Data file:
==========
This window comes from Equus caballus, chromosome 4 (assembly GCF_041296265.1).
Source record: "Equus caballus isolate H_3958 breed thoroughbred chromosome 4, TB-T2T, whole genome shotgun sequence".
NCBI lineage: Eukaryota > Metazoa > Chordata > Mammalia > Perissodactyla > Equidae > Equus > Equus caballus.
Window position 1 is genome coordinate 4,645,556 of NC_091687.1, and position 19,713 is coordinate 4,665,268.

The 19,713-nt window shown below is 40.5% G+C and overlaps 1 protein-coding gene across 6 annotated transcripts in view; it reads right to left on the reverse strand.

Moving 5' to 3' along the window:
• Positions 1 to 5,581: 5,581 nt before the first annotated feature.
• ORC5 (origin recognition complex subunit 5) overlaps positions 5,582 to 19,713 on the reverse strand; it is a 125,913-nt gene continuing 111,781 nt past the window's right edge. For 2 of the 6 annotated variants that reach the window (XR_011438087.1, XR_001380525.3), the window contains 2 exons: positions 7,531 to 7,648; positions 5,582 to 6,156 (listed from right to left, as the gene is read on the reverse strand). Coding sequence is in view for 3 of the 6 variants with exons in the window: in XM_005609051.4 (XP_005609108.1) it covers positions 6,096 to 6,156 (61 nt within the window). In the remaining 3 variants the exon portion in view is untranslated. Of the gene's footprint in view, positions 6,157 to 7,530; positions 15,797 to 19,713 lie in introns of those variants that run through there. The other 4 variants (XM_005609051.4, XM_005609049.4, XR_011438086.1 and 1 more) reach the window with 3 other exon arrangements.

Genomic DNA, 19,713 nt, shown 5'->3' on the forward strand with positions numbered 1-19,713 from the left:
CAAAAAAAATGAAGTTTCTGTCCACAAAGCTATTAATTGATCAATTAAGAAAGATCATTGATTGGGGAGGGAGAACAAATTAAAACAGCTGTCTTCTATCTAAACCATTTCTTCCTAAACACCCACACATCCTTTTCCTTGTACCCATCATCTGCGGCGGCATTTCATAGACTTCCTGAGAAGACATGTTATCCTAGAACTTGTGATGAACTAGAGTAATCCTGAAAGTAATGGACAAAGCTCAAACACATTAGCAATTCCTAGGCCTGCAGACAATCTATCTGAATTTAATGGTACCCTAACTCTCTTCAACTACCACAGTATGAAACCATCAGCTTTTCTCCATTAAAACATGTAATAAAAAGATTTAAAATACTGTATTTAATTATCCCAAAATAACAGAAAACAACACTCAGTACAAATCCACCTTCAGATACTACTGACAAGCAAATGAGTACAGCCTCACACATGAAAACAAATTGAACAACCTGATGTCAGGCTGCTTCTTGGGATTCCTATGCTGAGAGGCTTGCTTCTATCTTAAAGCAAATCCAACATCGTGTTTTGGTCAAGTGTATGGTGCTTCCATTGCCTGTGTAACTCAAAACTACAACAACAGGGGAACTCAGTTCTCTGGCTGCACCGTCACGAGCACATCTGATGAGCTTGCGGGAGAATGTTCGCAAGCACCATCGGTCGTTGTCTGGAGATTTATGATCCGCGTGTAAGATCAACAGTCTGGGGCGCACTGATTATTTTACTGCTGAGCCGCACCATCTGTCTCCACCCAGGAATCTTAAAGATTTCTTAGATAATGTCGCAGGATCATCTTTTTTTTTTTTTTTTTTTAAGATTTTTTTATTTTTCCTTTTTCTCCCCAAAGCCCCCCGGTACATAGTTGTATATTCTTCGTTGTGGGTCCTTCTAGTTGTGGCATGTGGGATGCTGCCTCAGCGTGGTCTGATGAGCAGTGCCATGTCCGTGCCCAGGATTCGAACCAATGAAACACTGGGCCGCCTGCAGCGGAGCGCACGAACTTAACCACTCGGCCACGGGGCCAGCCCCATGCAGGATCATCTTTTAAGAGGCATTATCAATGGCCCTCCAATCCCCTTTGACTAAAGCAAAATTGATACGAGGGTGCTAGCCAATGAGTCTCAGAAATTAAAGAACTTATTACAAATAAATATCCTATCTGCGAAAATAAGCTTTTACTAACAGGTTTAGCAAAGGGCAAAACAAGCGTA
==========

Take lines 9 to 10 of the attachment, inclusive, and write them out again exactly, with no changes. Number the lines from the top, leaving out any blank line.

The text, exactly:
Genomic DNA, 19,713 nt, shown 5'->3' on the forward strand with positions numbered 1-19,713 from the left:
CAAAAAAAATGAAGTTTCTGTCCACAAAGCTATTAATTGATCAATTAAGAAAGATCATTGATTGGGGAGGGAGAACAAATTAAAACAGCTGTCTTCTATCTAAACCATTTCTTCCTAAACACCCACACATCCTTTTCCTTGTACCCATCATCTGCGGCGGCATTTCATAGACTTCCTGAGAAGACATGTTATCCTAGAACTTGTGATGAACTAGAGTAATCCTGAAAGTAATGGACAAAGCTCAAACACATTAGCAATTCCTAGGCCTGCAGACAATCTATCTGAATTTAATGGTACCCTAACTCTCTTCAACTACCACAGTATGAAACCATCAGCTTTTCTCCATTAAAACATGTAATAAAAAGATTTAAAATACTGTATTTAATTATCCCAAAATAACAGAAAACAACACTCAGTACAAATCCACCTTCAGATACTACTGACAAGCAAATGAGTACAGCCTCACACATGAAAACAAATTGAACAACCTGATGTCAGGCTGCTTCTTGGGATTCCTATGCTGAGAGGCTTGCTTCTATCTTAAAGCAAATCCAACATCGTGTTTTGGTCAAGTGTATGGTGCTTCCATTGCCTGTGTAACTCAAAACTACAACAACAGGGGAACTCAGTTCTCTGGCTGCACCGTCACGAGCACATCTGATGAGCTTGCGGGAGAATGTTCGCAAGCACCATCGGTCGTTGTCTGGAGATTTATGATCCGCGTGTAAGATCAACAGTCTGGGGCGCACTGATTATTTTACTGCTGAGCCGCACCATCTGTCTCCACCCAGGAATCTTAAAGATTTCTTAGATAATGTCGCAGGATCATCTTTTTTTTTTTTTTTTTTTAAGATTTTTTTATTTTTCCTTTTTCTCCCCAAAGCCCCCCGGTACATAGTTGTATATTCTTCGTTGTGGGTCCTTCTAGTTGTGGCATGTGGGATGCTGCCTCAGCGTGGTCTGATGAGCAGTGCCATGTCCGTGCCCAGGATTCGAACCAATGAAACACTGGGCCGCCTGCAGCGGAGCGCACGAACTTAACCACTCGGCCACGGGGCCAGCCCCATGCAGGATCATCTTTTAAGAGGCATTATCAATGGCCCTCCAATCCCCTTTGACTAAAGCAAAATTGATACGAGGGTGCTAGCCAATGAGTCTCAGAAATTAAAGAACTTATTACAAATAAATATCCTATCTGCGAAAATAAGCTTTTACTAACAGGTTTAGCAAAGGGCAAAACAAGCGTA